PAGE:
The initial binding of tRNA to the enzyme is a fast step, i.e. the rates of both forward and reverse reaction (association and dissociation) are high. This fast step of initial recombination may be followed by a slower step, when the complex somehow rearranges. Such a rearrangement takes place only if the enzyme has bound the cognate tRNA. This is the recognition stage during which the main discrimination between the cognate and noncognate tRNA species is accomplished. Thus, the first binding step involves only a rough selection of tRNAs, and the main function of this step is the rapid scanning of the various tRNA species. If the bound tRNA is noncognate, it will be inactive in the induction of the structural rearrangement of the enzyme complex and, hence, is incapable of entering the next stage; as a result, it will be dissociated easily from the fast reversible initial complex. Only if the cognate tRNA is bound, is the next phase, involving the rearrangement of the complex and proper fitting of tRNA and the enzyme, required for the subsequent aminoacylation reaction initiated:

fast, not very slow, specific specific

(ARSaseAa-AMP:tRNA)'' —»"ARSase Aa-tRNA + AMP. This mechanism, however, is not universal for all ARSases. For example, the TyrRS from E. coli and the SerRS from yeast, as well as the ArgRS, show a very high specificity even at the stage of the initial complex; they bind little of the noncognate tRNA species.

Regardless of which mechanism is realized, the final result is a very high specificity of the selection of tRNA by the enzyme. This raises the problem of the specific tRNA-protein recognition. It is apparent that certain specific regions of the tRNA molecule are involved in this recognition. There are two major regions of tRNA molecule which are in most cases directly involved in the recognition by the enzyme: the acceptor stem and the anticodon. This is not a general rule, however. For example, such tRNAs as tRNAAla and tRNASer are recognized by their cognate synthetases without participation of their anticodons, mainly by specific binding of the acceptor stem. On the other hand, tRNAMet seems to be specifically recognized by its synthetase predominantly at the anticodon.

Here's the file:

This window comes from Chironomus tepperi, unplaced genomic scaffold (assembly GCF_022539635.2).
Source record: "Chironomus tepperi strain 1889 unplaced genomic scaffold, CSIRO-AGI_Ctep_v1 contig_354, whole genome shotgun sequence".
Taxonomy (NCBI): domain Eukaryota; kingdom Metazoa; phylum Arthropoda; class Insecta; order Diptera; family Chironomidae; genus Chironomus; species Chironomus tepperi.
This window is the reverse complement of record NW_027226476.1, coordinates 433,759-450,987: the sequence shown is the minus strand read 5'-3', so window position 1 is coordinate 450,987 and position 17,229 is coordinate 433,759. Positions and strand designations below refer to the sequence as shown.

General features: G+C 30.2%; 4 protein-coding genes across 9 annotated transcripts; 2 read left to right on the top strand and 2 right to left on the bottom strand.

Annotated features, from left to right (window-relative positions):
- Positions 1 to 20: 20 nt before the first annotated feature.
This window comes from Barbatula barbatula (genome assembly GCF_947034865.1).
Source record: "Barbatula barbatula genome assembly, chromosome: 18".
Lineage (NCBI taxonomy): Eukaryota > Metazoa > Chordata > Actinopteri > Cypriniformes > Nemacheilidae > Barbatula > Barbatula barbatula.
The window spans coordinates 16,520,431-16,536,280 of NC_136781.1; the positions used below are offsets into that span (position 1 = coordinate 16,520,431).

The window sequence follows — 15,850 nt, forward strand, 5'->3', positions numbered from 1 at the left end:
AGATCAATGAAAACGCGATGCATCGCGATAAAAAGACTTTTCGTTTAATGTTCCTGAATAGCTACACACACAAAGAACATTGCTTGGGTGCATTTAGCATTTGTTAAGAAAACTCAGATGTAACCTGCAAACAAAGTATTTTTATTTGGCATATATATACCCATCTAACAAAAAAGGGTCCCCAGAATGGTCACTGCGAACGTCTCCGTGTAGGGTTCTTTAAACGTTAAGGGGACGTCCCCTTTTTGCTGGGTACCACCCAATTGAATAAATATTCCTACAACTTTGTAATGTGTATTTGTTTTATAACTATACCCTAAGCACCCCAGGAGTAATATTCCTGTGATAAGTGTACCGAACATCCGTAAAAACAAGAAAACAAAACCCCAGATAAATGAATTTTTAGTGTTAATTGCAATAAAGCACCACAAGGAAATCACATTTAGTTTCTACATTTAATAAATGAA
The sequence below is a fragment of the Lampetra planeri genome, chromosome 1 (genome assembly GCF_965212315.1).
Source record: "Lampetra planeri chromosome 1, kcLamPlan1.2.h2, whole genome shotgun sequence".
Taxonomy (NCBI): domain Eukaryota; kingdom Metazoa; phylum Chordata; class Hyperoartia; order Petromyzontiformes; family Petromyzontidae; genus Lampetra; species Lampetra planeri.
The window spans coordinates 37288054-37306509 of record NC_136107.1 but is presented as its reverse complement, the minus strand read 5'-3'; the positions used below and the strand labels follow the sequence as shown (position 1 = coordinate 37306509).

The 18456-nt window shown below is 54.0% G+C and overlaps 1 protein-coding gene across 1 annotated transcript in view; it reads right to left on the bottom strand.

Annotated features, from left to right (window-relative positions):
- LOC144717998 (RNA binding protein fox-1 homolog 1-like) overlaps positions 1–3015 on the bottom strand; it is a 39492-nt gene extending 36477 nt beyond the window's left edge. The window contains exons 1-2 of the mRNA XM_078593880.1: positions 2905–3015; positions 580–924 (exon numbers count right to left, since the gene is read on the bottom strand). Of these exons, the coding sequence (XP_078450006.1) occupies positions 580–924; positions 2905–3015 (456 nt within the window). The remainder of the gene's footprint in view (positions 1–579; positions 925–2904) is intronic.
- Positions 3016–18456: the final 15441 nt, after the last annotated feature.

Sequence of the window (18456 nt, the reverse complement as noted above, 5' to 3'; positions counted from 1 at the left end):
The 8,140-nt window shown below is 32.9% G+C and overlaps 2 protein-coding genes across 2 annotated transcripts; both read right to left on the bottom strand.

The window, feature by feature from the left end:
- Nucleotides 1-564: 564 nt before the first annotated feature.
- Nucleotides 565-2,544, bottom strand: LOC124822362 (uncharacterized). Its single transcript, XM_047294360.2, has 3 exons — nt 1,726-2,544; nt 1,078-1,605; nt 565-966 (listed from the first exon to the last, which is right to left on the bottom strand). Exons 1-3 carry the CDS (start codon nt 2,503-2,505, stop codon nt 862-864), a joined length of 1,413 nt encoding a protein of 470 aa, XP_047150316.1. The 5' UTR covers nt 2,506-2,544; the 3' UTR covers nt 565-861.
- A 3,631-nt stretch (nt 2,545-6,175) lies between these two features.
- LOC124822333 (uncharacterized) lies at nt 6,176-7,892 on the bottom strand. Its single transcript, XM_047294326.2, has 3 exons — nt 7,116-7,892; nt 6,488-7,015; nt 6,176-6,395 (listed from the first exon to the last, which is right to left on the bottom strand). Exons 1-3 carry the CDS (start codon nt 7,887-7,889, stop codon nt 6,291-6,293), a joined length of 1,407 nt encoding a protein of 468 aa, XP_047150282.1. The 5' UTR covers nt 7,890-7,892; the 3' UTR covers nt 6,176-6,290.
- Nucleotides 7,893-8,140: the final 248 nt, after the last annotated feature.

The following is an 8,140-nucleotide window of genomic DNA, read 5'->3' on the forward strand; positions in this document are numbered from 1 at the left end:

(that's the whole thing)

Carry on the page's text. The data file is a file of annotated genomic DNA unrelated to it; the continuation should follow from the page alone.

The acceptor stem is involved in the recognition in most cases of tRNA-ARSase interactions. The base of the forth nucleotide from the 3' end (position 73) is often designated as a "discriminator base" (Crothers et al., 1972), because it divides tRNAs into four recognition groups: A73 must be present in tRNAs specific for Ala, Arg, Ile, Leu, Lys, Pro, Tyr, Val; G73 in tRNAs for Asn, Asp, Gln, Glu, Trp; C73 in tRNAHis; and U73 in tRNACys and tRNAGly. Further discrimination may be determined by the end-proximal base pairs. For example, the presence of the pair G3:U70 in the acceptor stem determines the recognition of the tRNA by AlaRS (provided A73 is present). For the recognition of tRNAGln by the cognate synthetase the stem should include the pairs U1:A72, G2:C71 and G3:C70, in addition to the unpaired "discriminator" G73. The recognition at the acceptor stem is considered to be the earliest in evolution of ARSases.